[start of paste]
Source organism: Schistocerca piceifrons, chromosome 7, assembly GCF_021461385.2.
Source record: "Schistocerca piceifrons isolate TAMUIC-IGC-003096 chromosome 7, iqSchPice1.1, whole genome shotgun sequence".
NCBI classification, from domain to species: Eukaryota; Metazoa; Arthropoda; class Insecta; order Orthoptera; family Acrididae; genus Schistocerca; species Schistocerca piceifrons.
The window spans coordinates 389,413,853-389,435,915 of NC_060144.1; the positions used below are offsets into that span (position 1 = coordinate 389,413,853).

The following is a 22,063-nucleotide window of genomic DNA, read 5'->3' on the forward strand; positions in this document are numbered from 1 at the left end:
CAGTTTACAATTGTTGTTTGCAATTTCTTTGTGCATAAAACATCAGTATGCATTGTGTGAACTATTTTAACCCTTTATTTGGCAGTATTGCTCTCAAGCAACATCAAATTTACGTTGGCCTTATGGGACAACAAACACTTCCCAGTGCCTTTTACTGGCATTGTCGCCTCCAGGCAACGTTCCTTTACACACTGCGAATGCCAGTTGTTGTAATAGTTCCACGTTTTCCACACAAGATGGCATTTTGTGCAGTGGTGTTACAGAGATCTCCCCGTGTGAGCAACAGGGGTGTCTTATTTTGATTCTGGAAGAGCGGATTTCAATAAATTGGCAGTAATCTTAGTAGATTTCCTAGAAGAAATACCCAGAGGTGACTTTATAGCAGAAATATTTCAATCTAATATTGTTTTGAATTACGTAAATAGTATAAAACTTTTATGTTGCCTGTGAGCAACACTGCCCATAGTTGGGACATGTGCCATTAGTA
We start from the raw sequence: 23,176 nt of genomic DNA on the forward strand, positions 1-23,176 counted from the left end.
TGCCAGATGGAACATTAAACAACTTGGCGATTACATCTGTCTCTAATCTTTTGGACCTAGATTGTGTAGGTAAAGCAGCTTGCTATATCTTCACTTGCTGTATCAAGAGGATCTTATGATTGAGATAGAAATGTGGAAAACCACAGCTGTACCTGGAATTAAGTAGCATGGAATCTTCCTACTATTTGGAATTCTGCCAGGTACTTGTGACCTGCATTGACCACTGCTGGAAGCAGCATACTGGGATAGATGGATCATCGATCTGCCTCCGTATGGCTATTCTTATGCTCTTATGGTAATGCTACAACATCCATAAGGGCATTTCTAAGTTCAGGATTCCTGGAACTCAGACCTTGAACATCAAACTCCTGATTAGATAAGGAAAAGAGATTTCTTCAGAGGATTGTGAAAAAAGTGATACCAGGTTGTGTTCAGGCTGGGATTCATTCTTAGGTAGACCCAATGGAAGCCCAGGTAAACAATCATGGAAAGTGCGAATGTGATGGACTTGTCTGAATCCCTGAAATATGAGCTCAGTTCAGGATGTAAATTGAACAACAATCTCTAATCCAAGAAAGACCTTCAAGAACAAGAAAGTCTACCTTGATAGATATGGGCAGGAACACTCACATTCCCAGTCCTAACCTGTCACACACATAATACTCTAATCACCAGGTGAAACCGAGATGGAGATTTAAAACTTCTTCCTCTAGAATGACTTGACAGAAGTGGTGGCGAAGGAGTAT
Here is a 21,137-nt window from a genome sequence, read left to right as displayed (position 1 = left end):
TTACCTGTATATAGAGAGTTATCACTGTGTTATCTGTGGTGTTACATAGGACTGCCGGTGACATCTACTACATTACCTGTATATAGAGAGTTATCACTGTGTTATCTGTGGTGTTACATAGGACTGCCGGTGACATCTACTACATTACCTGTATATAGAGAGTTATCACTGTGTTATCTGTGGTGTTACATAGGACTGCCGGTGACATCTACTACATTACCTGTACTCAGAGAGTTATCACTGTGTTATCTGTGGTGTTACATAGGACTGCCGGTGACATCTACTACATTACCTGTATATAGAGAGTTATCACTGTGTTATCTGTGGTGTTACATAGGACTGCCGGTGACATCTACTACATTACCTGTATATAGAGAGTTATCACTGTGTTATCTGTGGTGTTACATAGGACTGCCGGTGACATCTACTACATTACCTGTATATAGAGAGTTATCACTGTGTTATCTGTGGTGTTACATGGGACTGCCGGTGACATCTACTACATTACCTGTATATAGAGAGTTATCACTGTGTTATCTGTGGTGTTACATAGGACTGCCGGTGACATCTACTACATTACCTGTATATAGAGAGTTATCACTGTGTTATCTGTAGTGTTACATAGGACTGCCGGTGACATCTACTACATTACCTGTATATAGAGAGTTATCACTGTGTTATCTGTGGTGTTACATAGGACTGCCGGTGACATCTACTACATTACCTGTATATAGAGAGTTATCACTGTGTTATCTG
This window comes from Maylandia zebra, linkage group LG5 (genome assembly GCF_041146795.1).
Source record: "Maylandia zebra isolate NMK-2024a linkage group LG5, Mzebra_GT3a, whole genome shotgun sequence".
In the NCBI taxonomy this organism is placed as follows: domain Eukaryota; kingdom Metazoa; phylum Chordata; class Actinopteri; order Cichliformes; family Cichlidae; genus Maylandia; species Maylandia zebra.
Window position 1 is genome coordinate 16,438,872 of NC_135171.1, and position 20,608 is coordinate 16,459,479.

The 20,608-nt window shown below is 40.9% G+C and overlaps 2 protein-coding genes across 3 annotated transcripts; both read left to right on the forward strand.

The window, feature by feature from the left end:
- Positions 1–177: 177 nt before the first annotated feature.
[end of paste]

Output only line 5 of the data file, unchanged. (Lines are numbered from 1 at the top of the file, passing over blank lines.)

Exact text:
The following is a 22,063-nucleotide window of genomic DNA, read 5'->3' on the forward strand; positions in this document are numbered from 1 at the left end: